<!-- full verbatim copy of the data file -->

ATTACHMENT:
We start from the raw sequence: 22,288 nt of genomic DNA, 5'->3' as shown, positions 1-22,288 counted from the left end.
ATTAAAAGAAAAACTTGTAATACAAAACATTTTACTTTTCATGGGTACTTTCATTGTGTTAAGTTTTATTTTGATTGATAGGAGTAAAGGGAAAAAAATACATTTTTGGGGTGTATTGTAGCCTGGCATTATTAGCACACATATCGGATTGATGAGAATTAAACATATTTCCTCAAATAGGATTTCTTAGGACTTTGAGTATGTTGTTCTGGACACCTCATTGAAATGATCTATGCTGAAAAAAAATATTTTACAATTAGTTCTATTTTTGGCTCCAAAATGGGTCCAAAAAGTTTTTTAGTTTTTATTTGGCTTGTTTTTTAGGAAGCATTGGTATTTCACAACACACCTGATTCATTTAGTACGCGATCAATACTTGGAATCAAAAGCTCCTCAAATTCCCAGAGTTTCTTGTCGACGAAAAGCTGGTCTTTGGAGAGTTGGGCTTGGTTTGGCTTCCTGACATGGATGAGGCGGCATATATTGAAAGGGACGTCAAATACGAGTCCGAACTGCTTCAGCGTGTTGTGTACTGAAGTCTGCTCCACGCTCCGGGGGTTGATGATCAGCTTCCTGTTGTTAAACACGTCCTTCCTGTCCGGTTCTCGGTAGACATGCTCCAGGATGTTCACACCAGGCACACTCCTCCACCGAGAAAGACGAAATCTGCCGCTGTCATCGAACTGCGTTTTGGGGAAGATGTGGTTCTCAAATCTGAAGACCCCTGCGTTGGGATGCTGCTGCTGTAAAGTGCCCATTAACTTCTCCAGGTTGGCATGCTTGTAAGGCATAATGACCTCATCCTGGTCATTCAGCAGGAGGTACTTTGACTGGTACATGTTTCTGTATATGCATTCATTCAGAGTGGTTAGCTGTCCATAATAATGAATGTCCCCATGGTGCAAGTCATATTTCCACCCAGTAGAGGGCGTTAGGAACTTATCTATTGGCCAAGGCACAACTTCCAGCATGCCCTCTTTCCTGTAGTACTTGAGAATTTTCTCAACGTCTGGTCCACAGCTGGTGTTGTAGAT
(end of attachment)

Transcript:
We start from the raw sequence: 22,288 nt of genomic DNA, 5'->3' as shown, positions 1-22,288 counted from the left end.
ATTAAAAGAAAAACTTGTAATACAAAACATTTTACTTTTCATGGGTACTTTCATTGTGTTAAGTTTTATTTTGATTGATAGGAGTAAAGGGAAAAAAATACATTTTTGGGGTGTATTGTAGCCTGGCATTATTAGCACACATATCGGATTGATGAGAATTAAACATATTTCCTCAAATAGGATTTCTTAGGACTTTGAGTATGTTGTTCTGGACACCTCATTGAAATGATCTATGCTGAAAAAAAATATTTTACAATTAGTTCTATTTTTGGCTCCAAAATGGGTCCAAAAAGTTTTTTAGTTTTTATTTGGCTTGTTTTTTAGGAAGCATTGGTATTTCACAACACACCTGATTCATTTAGTACGCGATCAATACTTGGAATCAAAAGCTCCTCAAATTCCCAGAGTTTCTTGTCGACGAAAAGCTGGTCTTTGGAGAGTTGGGCTTGGTTTGGCTTCCTGACATGGATGAGGCGGCATATATTGAAAGGGACGTCAAATACGAGTCCGAACTGCTTCAGCGTGTTGTGTACTGAAGTCTGCTCCACGCTCCGGGGGTTGATGATCAGCTTCCTGTTGTTAAACACGTCCTTCCTGTCCGGTTCTCGGTAGACATGCTCCAGGATGTTCACACCAGGCACACTCCTCCACCGAGAAAGACGAAATCTGCCGCTGTCATCGAACTGCGTTTTGGGGAAGATGTGGTTCTCAAATCTGAAGACCCCTGCGTTGGGATGCTGCTGCTGTAAAGTGCCCATTAACTTCTCCAGGTTGGCATGCTTGTAAGGCATAATGACCTCATCCTGGTCATTCAGCAGGAGGTACTTTGACTGGTACATGTTTCTGTATATGCATTCATTCAGAGTGGTTAGCTGTCCATAATAATGAATGTCCCCATGGTGCAAGTCATATTTCCACCCAGTAGAGGGCGTTAGGAACTTATCTATTGGCCAAGGCACAACTTCCAGCATGCCCTCTTTCCTGTAGTACTTGAGAATTTTCTCAACGTCTGGTCCACAGCTGGTGTTGTAGAT